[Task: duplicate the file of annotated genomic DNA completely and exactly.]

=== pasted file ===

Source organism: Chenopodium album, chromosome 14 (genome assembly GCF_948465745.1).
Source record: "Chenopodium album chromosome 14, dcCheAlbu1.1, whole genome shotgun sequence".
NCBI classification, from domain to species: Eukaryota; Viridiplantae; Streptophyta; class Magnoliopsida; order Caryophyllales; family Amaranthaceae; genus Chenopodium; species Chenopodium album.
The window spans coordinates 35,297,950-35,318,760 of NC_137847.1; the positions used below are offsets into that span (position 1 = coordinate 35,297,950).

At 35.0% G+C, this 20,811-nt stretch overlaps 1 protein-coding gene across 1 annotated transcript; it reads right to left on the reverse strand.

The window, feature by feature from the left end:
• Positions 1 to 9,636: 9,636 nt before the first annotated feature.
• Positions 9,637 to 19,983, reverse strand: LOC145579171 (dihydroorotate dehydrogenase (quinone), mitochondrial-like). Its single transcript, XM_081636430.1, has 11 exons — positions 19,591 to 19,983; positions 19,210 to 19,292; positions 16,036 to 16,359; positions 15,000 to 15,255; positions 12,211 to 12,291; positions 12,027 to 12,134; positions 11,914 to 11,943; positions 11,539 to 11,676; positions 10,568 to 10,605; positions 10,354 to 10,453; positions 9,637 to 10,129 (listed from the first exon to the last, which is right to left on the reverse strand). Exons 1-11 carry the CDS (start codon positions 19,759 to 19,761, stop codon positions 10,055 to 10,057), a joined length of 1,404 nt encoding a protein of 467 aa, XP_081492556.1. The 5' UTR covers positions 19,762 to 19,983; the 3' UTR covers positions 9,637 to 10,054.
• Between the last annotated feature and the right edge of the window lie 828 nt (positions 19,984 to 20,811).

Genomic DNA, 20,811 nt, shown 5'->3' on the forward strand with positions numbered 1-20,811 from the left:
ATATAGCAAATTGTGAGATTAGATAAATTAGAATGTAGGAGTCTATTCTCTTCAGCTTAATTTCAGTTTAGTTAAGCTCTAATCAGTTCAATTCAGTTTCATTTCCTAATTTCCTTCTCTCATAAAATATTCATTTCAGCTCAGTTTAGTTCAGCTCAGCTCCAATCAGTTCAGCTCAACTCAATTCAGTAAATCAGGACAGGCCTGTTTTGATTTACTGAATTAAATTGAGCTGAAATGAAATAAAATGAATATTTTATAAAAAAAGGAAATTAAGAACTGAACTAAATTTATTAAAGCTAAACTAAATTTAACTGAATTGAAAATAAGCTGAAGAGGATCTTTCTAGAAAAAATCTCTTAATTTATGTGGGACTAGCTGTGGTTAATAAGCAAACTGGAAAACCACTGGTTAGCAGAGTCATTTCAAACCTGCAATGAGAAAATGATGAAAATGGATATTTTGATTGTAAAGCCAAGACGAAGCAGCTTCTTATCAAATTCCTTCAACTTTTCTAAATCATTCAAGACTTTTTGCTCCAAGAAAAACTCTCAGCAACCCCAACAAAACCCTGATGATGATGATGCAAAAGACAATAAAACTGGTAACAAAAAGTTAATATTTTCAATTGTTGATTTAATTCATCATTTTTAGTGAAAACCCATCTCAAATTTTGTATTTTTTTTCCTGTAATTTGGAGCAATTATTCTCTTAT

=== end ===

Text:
Source organism: Chenopodium album, chromosome 14 (genome assembly GCF_948465745.1).
Source record: "Chenopodium album chromosome 14, dcCheAlbu1.1, whole genome shotgun sequence".
NCBI classification, from domain to species: Eukaryota; Viridiplantae; Streptophyta; class Magnoliopsida; order Caryophyllales; family Amaranthaceae; genus Chenopodium; species Chenopodium album.
The window spans coordinates 35,297,950-35,318,760 of NC_137847.1; the positions used below are offsets into that span (position 1 = coordinate 35,297,950).

At 35.0% G+C, this 20,811-nt stretch overlaps 1 protein-coding gene across 1 annotated transcript; it reads right to left on the reverse strand.

The window, feature by feature from the left end:
• Positions 1 to 9,636: 9,636 nt before the first annotated feature.
• Positions 9,637 to 19,983, reverse strand: LOC145579171 (dihydroorotate dehydrogenase (quinone), mitochondrial-like). Its single transcript, XM_081636430.1, has 11 exons — positions 19,591 to 19,983; positions 19,210 to 19,292; positions 16,036 to 16,359; positions 15,000 to 15,255; positions 12,211 to 12,291; positions 12,027 to 12,134; positions 11,914 to 11,943; positions 11,539 to 11,676; positions 10,568 to 10,605; positions 10,354 to 10,453; positions 9,637 to 10,129 (listed from the first exon to the last, which is right to left on the reverse strand). Exons 1-11 carry the CDS (start codon positions 19,759 to 19,761, stop codon positions 10,055 to 10,057), a joined length of 1,404 nt encoding a protein of 467 aa, XP_081492556.1. The 5' UTR covers positions 19,762 to 19,983; the 3' UTR covers positions 9,637 to 10,054.
• Between the last annotated feature and the right edge of the window lie 828 nt (positions 19,984 to 20,811).

Genomic DNA, 20,811 nt, shown 5'->3' on the forward strand with positions numbered 1-20,811 from the left:
ATATAGCAAATTGTGAGATTAGATAAATTAGAATGTAGGAGTCTATTCTCTTCAGCTTAATTTCAGTTTAGTTAAGCTCTAATCAGTTCAATTCAGTTTCATTTCCTAATTTCCTTCTCTCATAAAATATTCATTTCAGCTCAGTTTAGTTCAGCTCAGCTCCAATCAGTTCAGCTCAACTCAATTCAGTAAATCAGGACAGGCCTGTTTTGATTTACTGAATTAAATTGAGCTGAAATGAAATAAAATGAATATTTTATAAAAAAAGGAAATTAAGAACTGAACTAAATTTATTAAAGCTAAACTAAATTTAACTGAATTGAAAATAAGCTGAAGAGGATCTTTCTAGAAAAAATCTCTTAATTTATGTGGGACTAGCTGTGGTTAATAAGCAAACTGGAAAACCACTGGTTAGCAGAGTCATTTCAAACCTGCAATGAGAAAATGATGAAAATGGATATTTTGATTGTAAAGCCAAGACGAAGCAGCTTCTTATCAAATTCCTTCAACTTTTCTAAATCATTCAAGACTTTTTGCTCCAAGAAAAACTCTCAGCAACCCCAACAAAACCCTGATGATGATGATGCAAAAGACAATAAAACTGGTAACAAAAAGTTAATATTTTCAATTGTTGATTTAATTCATCATTTTTAGTGAAAACCCATCTCAAATTTTGTATTTTTTTTCCTGTAATTTGGAGCAATTATTCTCTTAT